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I know this is a problem in the history of Linguistics. The most famous example I can think of is the Determiner Phrase vs. Noun Phrase debates. I'm trying to figure out, if you have evidence that Phrase A always shows up only once and directly before Phrase B, how can you identify whether Phrase B is a complement of Phrase A (1) or whether Phrase A exists in a specifier relation to Phrase B (2)? Of course, the same can be said in reverse, where Phrase A could be the complement of Phrase B, or Phrase B could be the specifier of phrase A, but those symmetrical alternate examples can be satisfied by answers to their symmetrical counterparts.

(1) (AP (A' (A 1) (^BP 2 3))

(2) (BP (^AP 1) (^B' 2 3))

In both cases, the lexical head of A has the strength to agree with B, so any sort of agreement tests can't help. Nor can any c-command tests, since A c-commands B in both scenarios. Perhaps I could use a c-command test to see if B C-commands A in some way. Still, I'm not sure of a good test to distinguish these two structures.

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  • Complements always have to be licensed by the head. Specifiers don't.
    – BillJ
    Oct 6, 2023 at 15:51
  • @BillJ The specifier is also licensed by the head, right? Or is the point you're making that the licensing for a complement is lexical, whereas the licensing for a specifier is phrasal? Oct 24, 2023 at 14:27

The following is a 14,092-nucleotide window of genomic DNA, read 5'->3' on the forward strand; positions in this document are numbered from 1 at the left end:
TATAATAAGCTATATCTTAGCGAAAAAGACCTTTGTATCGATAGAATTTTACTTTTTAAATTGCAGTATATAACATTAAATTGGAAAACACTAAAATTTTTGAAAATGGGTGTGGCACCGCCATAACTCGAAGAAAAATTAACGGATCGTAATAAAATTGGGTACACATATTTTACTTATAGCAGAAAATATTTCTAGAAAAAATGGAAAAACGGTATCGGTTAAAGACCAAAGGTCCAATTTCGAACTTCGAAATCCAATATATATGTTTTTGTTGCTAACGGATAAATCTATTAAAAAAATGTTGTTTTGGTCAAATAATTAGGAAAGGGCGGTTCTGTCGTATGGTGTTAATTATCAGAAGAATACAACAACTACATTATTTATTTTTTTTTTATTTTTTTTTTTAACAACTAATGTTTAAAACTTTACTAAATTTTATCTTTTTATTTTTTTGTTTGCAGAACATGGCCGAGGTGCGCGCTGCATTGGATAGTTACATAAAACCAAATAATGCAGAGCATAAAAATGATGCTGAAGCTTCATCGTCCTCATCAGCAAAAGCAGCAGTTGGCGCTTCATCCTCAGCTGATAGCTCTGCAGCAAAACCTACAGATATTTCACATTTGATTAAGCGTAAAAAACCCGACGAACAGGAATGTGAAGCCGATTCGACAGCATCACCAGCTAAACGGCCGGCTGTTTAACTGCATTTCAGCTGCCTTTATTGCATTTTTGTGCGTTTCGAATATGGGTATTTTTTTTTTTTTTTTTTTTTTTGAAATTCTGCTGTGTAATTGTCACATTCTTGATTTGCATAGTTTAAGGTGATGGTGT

• No, specifiers (aka determinatives) do not function as complements and therefore there is no requirement for them to be licensed by some head.
    – BillJ
    Oct 24, 2023 at 16:08

1 Answer 1

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It may be too difficult to answer this question at this level of abstractness and generality. Depending on the specific words and the specific categories in an example, you might be able to find different ways of testing.

For example, a case in point that I once came across is the German phrase nah an der Küste (close to the shore). The question here is whether we have a PP "an der Küste" (by the coast), modified by "nah" (close, near), or whether we have a PP complement to an adjective "nah" (near to it). The solution is that it has to be the first case, because otherwise you would be able to use "nah" as the head of an attribute to a noun; "?? ein an der Küste nahes Haus" (a house near the coast). So here, the possible distribution of an adjective gives the clue, but I don't see a more general phrase structure test.

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  • Complements always have to be licensed by the head. Specifiers don't.
    – BillJ
    Oct 6, 2023 at 15:51

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